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Bringing Care Coordination to the Fight for Recovery From Opioids

Mary Caffrey
A symposium at Seton Hall Law School examined the role of care coordination and transitions in helping those with substance use disorder find success in treatment. Some experts say that managed care has not supported care coodination despite evidence that it works and ultimately saves money for health systems.
Evidence Builds, but Will Payers Listen?
The American Journal of Managed Care® (AJMC®) visited Coronato in early 2017, when Ocean County was poised to report its highest number of drug overdoses ever for a single year: 211 for 2016. Coronato was launching Blue HART (Heroin Addiction Recovery & Treatment), which allows addicts to report to a police station at appointed times to seek treatment and even turn in narcotics without fear of arrest. The program quickly expanded from 2 to 4 towns in Ocean County, whose death rates from drug overdoses rivaled the counties in southeast Ohio and parts of West Virginia. As Coronato shared with the attendees at Seton Hall, in the first year, 350 people came in and asked for help; as of January 31, 2018, Ocean County’s overdose death toll was 166 for 2017, even as naloxone deployments dropped 35% for the year.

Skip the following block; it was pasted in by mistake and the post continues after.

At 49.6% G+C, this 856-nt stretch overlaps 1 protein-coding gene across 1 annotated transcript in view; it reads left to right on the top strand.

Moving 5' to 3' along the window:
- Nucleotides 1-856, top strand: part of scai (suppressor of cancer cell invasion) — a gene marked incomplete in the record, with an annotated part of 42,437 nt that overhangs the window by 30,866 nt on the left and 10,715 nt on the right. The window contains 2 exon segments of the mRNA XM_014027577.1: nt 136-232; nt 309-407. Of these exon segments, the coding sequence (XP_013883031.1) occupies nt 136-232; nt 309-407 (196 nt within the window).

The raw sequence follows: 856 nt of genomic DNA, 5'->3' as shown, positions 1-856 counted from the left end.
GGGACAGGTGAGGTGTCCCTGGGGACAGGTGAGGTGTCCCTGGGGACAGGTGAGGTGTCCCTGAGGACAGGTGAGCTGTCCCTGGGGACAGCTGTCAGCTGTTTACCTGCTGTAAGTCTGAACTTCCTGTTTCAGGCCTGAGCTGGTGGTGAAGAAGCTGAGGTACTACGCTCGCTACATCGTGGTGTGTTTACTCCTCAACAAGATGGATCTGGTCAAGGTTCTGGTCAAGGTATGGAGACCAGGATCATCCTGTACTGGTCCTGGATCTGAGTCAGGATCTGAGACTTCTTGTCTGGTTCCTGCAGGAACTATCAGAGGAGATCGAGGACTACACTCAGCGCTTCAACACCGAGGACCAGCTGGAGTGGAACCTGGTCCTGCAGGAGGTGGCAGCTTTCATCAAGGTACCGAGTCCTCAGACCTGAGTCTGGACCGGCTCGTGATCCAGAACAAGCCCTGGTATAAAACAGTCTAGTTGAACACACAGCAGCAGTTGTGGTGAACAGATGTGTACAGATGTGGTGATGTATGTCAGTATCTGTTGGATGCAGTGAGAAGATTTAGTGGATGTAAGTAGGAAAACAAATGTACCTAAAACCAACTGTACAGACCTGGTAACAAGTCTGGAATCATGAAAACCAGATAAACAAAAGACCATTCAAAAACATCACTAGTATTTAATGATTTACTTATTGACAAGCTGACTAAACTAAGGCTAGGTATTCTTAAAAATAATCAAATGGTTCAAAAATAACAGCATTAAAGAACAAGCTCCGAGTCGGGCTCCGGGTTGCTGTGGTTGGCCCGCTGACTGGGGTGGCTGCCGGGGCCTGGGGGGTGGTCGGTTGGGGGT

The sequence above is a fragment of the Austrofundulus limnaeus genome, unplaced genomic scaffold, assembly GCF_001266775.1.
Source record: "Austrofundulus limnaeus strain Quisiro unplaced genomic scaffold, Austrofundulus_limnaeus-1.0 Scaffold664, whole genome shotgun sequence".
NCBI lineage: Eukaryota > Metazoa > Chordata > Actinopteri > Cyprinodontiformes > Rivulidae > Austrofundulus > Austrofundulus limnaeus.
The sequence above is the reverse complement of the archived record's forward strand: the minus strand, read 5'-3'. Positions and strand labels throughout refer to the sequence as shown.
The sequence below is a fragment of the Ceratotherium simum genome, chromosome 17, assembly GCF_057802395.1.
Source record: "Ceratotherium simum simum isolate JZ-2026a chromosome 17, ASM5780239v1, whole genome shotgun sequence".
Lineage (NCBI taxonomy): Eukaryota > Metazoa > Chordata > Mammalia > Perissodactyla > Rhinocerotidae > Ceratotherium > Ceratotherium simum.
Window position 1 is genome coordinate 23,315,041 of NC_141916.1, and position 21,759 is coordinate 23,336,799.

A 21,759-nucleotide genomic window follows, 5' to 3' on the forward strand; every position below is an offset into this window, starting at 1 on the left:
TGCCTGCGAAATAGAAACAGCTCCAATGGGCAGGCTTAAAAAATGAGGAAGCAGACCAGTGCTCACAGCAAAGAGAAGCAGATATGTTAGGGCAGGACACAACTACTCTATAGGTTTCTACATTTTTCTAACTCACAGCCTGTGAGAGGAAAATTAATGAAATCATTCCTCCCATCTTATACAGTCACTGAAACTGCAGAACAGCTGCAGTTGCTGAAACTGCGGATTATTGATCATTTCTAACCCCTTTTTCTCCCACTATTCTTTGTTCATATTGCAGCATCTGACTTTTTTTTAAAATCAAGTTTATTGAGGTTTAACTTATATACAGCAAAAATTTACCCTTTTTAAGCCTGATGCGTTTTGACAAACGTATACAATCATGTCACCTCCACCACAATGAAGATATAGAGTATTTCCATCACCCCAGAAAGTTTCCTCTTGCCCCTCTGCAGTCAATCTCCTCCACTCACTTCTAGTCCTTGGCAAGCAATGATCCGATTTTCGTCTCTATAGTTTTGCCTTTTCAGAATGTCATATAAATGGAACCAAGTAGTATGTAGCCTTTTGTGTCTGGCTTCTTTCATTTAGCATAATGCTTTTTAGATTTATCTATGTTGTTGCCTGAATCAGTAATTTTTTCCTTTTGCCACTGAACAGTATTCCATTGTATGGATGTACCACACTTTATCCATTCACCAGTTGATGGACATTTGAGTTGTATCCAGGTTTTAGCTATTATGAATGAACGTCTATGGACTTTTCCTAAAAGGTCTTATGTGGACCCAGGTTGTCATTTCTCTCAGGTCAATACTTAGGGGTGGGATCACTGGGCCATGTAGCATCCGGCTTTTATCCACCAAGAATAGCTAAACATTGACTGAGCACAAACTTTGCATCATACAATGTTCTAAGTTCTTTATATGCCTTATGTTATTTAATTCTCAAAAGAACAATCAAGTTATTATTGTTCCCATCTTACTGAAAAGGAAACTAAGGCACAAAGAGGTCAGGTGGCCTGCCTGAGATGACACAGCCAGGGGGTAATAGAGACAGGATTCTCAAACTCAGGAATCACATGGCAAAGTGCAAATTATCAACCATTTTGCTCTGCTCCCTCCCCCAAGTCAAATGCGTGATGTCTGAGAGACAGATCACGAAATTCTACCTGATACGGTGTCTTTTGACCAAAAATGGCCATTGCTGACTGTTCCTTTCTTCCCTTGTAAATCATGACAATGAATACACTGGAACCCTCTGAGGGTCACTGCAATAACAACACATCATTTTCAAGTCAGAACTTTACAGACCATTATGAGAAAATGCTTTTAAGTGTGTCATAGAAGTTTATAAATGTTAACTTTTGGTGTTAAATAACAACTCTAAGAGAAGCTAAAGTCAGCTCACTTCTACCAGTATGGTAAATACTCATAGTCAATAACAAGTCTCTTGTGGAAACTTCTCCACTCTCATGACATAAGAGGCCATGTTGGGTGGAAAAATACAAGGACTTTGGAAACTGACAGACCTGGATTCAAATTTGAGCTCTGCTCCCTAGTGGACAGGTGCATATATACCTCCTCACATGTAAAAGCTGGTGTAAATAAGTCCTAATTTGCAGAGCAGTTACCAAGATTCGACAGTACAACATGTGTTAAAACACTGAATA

The county formed an early partnership with RWJ Barnabas to use recovery coaches to counsel people with addiction when they reach the ED, to get them into treatment without interruption. Nurse navigators also ensure continuity. Last year, 560 people were helped this way. Connie Greene, MA, CAS, CSW, CPS, vice president for the RWJ Barnabas Institute for Prevention, said the presence of the recovery coaches didn’t just help the patients in crisis—they changed the mindset of the staff.

“The staff was not skilled about substance use disorder,” Greene said. “They used terrible language to describe them.”

Once a staff member told a recovery coach, “I got a loser for you in Bed B.” Green said the coach responded, “'I was once that loser in Bed B.' The stigma started to change.”